Our house is loud.
Almost all the time.
It’s not that the kids are obnoxious (well, most of the time), but with five of them, it’s just busy and hectic and… LOUD.
One night, I posted on Facebook, “My house is SO loud.” A friend responded with, “What? I can’t hear you because my kids are being so loud!”
My 2 year old is going through a phase of being completely irrational when he wakes up in the mornings. Since I’m still getting up at night with Janie, the boys know to come down and make their own breakfast if I’m not up yet. I often wake up to the sound of Jonathan screaming at one of his older brothers because he asked for apple juice, and someone fixed it for him, and now…? He doesn’t want apple juice? It wasn’t the right cup? No one knows. He always comes around and drinks the juice and eats his breakfast, but crying is just part of our morning routine.
My boys love to sing. I’m so glad they sing. Truly, I am. Sometimes, though, I’d like to change their channel.
In 1992, Steven Curtis Chapman released a song that was a collaborative effort with Toby Mac called “Got To Be True.” It’s kind of a quasi-rap/contemporary Christian music combination. Aidan has it on his iPod because we loaded Jordan’s old “The Great Adventure” CD on it. It wasn’t my favorite song in 1992, and it hasn’t grown on me in the past 22 years either. But the boys love it. And sing it. Over and over and over and over.
Sometimes they sing it (or another song) over the top of Jonathan’s or Janie’s crying, and that’s when I really start to lose it. We’ve had to enact a new house rule: If someone is crying, please don’t sing. Maybe hum to yourself, but PLEASE don’t sing loud enough to be heard over the crying. It’s unpleasant.
There are so many loud things that I never realized could be loud.
Walking up the stairs.
Jumping off the bed.
Jumping off the couch.
Opening/closing the door.
Dumping out the tub of Legos.
Sorting through the Legos to find a piece.
Fighting over the Legos.
Putting the Legos away.
Brushing teeth. (Because they all have to be in our 3 square foot bathroom at the same time, so there is lots of shoving.)
Marbles landing on the hard floor.
The pencil sharpener grinding and grinding and grinding.
Living with the constant loud can be hard. Staying calm and peaceful with the constant loud is not something that I am always good at.
Tonight Jordan took the boys to church. They always leave early because he is the Awana T&T boys’ director. Janie and I were still getting ready to leave, and she decided that she wanted her bottle RIGHT NOW before heading out to church. I glanced at the clock and felt slightly annoyed because she is not the fastest bottle-drinker, and I still had to wash pumping equipment and bottles before we could leave, and I really wanted to be on time or even early so that I could talk to adults. But as I was sitting there with no one else at home and my six month old daughter in my lap peacefully drinking, I thought,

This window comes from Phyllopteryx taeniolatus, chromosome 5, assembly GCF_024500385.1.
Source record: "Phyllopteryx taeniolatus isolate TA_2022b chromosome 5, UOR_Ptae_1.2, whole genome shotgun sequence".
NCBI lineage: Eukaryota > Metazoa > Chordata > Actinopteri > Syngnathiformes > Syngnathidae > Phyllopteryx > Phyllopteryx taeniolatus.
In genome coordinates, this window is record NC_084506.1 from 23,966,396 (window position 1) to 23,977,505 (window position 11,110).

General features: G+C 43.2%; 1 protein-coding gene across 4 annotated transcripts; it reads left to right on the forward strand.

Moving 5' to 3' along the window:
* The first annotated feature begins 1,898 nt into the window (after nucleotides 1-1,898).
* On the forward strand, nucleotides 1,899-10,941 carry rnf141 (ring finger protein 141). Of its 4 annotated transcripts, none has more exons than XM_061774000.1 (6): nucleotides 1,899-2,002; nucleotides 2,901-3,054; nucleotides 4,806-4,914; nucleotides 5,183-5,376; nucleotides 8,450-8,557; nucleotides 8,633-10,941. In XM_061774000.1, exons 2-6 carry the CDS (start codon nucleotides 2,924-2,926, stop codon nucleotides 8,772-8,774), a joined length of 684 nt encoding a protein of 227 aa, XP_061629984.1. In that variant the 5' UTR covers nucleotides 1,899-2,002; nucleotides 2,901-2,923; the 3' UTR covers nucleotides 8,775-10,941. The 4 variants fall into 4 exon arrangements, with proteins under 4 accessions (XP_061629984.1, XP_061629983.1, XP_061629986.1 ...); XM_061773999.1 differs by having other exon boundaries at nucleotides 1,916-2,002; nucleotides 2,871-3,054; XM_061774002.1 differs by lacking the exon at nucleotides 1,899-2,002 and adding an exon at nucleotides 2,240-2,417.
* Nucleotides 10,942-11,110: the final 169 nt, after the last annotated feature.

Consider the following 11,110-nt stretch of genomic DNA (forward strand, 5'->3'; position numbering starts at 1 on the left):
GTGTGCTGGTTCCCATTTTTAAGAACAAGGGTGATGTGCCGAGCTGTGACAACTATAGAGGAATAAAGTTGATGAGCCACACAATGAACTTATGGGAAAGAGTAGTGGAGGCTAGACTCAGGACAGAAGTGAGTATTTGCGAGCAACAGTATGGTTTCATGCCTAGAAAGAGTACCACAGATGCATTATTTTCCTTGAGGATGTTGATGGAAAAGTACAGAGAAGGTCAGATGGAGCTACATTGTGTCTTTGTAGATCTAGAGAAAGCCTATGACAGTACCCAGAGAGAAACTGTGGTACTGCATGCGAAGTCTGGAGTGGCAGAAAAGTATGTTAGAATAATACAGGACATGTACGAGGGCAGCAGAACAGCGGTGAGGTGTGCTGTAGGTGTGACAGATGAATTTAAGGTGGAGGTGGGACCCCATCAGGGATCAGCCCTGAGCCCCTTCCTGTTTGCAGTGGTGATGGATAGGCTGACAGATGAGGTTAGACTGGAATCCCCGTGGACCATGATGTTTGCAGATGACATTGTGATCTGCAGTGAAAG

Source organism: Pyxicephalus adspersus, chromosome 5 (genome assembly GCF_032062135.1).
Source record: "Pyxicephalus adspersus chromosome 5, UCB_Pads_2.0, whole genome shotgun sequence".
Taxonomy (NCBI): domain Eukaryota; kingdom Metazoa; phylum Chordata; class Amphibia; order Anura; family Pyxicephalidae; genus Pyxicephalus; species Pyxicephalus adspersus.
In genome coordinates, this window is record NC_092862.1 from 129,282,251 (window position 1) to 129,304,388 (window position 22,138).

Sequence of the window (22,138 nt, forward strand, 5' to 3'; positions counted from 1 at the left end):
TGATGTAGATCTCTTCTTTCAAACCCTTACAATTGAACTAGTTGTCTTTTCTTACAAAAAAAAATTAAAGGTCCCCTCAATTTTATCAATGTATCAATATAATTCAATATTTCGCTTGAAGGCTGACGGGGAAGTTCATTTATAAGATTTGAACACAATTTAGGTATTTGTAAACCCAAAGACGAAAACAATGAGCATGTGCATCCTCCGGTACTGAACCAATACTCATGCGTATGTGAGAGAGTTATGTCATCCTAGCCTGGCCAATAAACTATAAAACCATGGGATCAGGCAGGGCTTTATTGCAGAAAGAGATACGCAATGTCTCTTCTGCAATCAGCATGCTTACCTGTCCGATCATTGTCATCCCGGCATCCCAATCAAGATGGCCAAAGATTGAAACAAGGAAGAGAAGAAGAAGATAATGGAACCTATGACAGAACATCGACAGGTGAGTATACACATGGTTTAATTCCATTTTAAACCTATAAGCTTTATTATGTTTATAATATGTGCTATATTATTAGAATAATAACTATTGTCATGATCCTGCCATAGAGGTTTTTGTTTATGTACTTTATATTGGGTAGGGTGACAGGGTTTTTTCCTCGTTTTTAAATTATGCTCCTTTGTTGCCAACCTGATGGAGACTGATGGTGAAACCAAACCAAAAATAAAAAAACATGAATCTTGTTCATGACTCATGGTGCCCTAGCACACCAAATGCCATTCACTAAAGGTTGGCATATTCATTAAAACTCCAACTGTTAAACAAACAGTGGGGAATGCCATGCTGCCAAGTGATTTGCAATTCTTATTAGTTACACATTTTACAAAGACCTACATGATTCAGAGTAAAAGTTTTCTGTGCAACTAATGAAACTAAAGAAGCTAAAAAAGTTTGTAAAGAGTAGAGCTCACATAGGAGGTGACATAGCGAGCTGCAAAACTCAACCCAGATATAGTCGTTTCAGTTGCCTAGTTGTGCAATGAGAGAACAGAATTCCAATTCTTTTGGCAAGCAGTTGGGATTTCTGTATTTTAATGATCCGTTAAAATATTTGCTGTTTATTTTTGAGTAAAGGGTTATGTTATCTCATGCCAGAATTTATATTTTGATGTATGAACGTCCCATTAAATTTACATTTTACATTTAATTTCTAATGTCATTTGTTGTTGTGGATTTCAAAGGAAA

“This is QUIET. This is a moment of quiet. I should be celebrating this! Not wishing for it to be over!”
So instead of feeling frustrated at the delay, I enjoyed her warm little body next to mine and her blue eyes and her wispy hair. The way she studies everything while she’s drinking. Her cute little fingers and her pudgy feet with the socks hanging halfway off.
In my Bible study lesson for my Titus 2 group (small group women’s Bible study) this week, we read Psalm 119:145-149. I got to verse 147, and it says, “I rise before dawn and cry for help; I wait for Your words. My eyes anticipate the night watches, That I may meditate on your word.” I thought, “The psalmist gets it!” The psalmist (unknown, but possibly David, Daniel, or Ezra) must have had a hectic and loud life too! He actually looked forward to the night watches because it was his chance to meditate on God’s Word uninterrupted.
So I’m realizing that the quiet moments are there, even if it does take some creativity to find them. This is a “night watches” season, and that’s okay. It won’t always be, to this degree, although I think we still have a lot of time left in the loud and hectic stage.
I’m trying to take advantage of the moments of quiet. Pray. Read Scripture. Rest for a minute. It takes a lot of discipline to avoid things like Facebook that mostly just add more noise. And it takes discipline to insist on at least an hour of quiet time in the afternoons – but everyone needs it!
Tonight I didn’t think I could take another moment of talking and listening and interacting, but then Jonathan asked me to sing to him at bedtime, and I just couldn’t say no. Lying next to him in the dark hearing his little voice singing, “Jesus Loves Me,” I thought, “Some day they’ll be grown and gone and I’ll have my quiet…”
But maybe I don’t want the quiet to come. 🙂
P.S. If you were hoping for more practical tips on the noise level, here are a few. I will say that I really don’t allow the boys to be obnoxious. Just because we have a somewhat large family doesn’t mean that our house needs to be chaos. We work daily on self-control during school time and keeping our noise level down. We work on not talking while someone else is talking. We own very few noise-making toys (toys that have buttons and sounds, etc.) and we try to get outside and exercise every day. All that helps, but a house with 7 people is just gonna be louder than a smaller family! What tips can you add?
For more on our crazy life, you might want to read The Reality of Life with Five Kids